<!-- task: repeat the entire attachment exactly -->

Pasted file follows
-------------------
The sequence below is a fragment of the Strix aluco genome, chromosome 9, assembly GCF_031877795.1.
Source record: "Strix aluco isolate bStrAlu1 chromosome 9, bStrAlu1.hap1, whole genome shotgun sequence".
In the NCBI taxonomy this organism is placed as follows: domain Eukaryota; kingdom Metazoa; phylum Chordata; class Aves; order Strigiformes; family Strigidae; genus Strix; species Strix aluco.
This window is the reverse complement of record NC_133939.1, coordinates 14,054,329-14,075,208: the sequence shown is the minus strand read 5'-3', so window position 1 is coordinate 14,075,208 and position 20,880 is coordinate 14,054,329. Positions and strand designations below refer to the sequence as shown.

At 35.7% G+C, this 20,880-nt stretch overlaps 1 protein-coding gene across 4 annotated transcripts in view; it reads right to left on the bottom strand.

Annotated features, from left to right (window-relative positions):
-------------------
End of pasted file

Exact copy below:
The sequence below is a fragment of the Strix aluco genome, chromosome 9, assembly GCF_031877795.1.
Source record: "Strix aluco isolate bStrAlu1 chromosome 9, bStrAlu1.hap1, whole genome shotgun sequence".
In the NCBI taxonomy this organism is placed as follows: domain Eukaryota; kingdom Metazoa; phylum Chordata; class Aves; order Strigiformes; family Strigidae; genus Strix; species Strix aluco.
This window is the reverse complement of record NC_133939.1, coordinates 14,054,329-14,075,208: the sequence shown is the minus strand read 5'-3', so window position 1 is coordinate 14,075,208 and position 20,880 is coordinate 14,054,329. Positions and strand designations below refer to the sequence as shown.

At 35.7% G+C, this 20,880-nt stretch overlaps 1 protein-coding gene across 4 annotated transcripts in view; it reads right to left on the bottom strand.

Annotated features, from left to right (window-relative positions):